Protecting Customers on Business Premises

We’re sure your workplace isn’t a health and safety nightmare, but if you have customers coming into your premises frequently, it is essential to check where safety improvements can be made. 

By doing so, you will protect the health and wellbeing of everybody and have greater peace of mind when your customers are wandering around the inside and outside of your business premises.  

By meeting health and safety standards, you will protect customers, and you will save yourself from financial harm. As all business owners know, any accident or injury on your premises could instigate a legal claim.

Here are some safety tips we hope you find useful. 

Consider your business exterior

Many businesses have outdoor areas for their customers to explore and congregate. Some will have play areas for children to play in as this can be of great support to parents who need to get on with their shopping. Others will have car parks, outdoor eating areas, and product browsing areas for outdoor goods. If any of these scenarios apply to you, it is vital to consider the following. 

To protect customers, you should:

  • Install lighting if your business is open during late hours
  • Have your ground resurfaced if it is uneven or broken
  • Erect fencing to prevent customers from wandering into dangerous areas
  • Install commercial rubber tiles to prevent nasty bumps if children have access to a play area
  • Remove clutter to avoid any falling  hazards
  • Get rid of any toxic plants that may be growing within the exterior of your business premises.
  • Clean up broken glass and any other pieces of litter that could prove to be a safety hazard

This list is not exhaustive as there may be other things you need to do. Walk around your business exterior and risk assess everything to ensure safety for your customers.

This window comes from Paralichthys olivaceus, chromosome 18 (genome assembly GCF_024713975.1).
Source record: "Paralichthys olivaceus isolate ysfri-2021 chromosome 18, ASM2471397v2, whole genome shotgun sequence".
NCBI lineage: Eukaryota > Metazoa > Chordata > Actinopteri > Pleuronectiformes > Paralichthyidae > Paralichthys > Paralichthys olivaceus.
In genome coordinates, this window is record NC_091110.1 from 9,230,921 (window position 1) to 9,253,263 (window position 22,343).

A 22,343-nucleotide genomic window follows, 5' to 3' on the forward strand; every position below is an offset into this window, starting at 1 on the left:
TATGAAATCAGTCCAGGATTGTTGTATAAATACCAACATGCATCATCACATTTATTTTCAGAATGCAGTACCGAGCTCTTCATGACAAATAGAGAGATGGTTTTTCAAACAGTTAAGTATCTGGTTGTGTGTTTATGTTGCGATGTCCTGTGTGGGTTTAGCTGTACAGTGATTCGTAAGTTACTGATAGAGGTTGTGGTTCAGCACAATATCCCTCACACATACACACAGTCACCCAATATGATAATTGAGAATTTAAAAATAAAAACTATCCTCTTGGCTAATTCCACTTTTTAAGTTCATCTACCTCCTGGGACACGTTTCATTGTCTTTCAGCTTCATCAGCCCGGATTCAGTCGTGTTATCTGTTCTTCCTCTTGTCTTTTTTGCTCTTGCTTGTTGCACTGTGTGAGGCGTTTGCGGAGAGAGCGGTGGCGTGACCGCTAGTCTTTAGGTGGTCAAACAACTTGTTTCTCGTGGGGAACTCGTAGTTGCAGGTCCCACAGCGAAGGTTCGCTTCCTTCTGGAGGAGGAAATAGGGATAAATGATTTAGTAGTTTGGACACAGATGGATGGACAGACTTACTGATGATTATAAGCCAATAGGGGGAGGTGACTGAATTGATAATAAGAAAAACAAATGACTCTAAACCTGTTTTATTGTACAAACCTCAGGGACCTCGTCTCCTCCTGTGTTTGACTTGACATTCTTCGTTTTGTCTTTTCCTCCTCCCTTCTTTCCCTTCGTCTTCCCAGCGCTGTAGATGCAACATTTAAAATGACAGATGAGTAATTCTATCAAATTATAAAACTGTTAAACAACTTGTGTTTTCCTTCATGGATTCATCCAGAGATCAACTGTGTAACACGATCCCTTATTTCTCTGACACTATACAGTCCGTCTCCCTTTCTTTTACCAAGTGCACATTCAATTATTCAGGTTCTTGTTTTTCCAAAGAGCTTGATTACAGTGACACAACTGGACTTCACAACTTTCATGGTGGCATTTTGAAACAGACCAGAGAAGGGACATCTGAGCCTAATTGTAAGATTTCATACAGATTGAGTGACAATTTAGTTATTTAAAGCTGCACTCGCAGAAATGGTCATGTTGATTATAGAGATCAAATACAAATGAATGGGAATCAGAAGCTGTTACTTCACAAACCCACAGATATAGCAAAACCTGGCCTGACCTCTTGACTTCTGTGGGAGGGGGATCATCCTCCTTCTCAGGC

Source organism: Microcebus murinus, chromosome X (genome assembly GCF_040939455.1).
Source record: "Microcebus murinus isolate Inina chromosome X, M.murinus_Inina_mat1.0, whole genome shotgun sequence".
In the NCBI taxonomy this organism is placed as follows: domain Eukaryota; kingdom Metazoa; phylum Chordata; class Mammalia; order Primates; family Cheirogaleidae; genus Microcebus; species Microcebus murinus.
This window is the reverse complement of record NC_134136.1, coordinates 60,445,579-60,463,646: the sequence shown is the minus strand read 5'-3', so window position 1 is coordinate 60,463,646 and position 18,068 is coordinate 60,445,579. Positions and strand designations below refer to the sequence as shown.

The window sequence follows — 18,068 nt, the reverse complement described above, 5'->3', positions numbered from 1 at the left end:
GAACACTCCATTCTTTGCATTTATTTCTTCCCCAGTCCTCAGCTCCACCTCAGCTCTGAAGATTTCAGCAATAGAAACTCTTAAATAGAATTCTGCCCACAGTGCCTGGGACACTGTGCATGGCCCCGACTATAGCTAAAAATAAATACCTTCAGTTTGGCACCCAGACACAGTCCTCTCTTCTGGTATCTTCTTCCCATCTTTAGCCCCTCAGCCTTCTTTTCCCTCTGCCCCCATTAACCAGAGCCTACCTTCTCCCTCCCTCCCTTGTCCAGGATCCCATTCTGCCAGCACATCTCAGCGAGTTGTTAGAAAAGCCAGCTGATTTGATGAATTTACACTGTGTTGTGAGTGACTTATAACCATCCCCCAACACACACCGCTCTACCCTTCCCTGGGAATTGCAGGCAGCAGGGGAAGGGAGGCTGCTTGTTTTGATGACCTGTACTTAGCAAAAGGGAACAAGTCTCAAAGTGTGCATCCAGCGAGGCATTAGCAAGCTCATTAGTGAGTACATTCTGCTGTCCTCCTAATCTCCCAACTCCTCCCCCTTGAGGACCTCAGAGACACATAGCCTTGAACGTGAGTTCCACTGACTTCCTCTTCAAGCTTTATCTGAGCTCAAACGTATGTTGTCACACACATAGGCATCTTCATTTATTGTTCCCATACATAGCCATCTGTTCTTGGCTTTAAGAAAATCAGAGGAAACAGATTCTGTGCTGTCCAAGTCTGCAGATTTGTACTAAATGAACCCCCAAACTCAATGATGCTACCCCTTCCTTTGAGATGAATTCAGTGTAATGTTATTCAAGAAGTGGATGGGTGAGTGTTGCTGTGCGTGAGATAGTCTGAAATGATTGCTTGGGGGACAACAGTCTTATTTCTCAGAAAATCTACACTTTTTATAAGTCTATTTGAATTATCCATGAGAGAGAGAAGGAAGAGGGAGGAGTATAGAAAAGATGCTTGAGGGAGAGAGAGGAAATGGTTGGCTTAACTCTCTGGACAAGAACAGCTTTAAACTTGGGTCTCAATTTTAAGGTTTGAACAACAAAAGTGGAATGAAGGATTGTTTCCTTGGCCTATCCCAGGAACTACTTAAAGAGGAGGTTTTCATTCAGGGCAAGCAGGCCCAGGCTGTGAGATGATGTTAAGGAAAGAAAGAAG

Deal with slip and fall hazards within your business premises

Accidents happen, and they won’t always be your fault. Unfortunately, those customers will purposefully try to instigate an accident to take advantage of a compensation claim. As such, you should remove anything that can tempt them into causing problems for your business. Of course, there are instances when you (or your employees) may be to blame for accidents, so you should always deal with any hazards immediately. 

Such hazards can include:

  • Products that have fallen to the floor
  • Broken or loose tiles
  • Liquid spills
  • Slippery surfaces after cleaning
  • Equipment cables
  • Food spills

Where possible, you should remove or manage any hazards as soon they appear; this way, there will be nothing causing your customers to slip or trip while on the premises. When it comes to cleaning, you should also put up signage to protect customers from slippery surfaces, and where possible, you should place barriers around the affected areas. 

Maintain your business premises

A well-maintained business is a safer business, so don’t postpone any repairs that need doing. Instead, these should be a priority when there is a risk to the health of your customers, such as issues with mold and dampness that exist on walls and floors and areas where accidents could be likely. 

(Unsplash CC0)

You should:

  • Remove mold and provide adequate ventilation to counter the problem
  • Check to ensure shelving fixtures are well-secured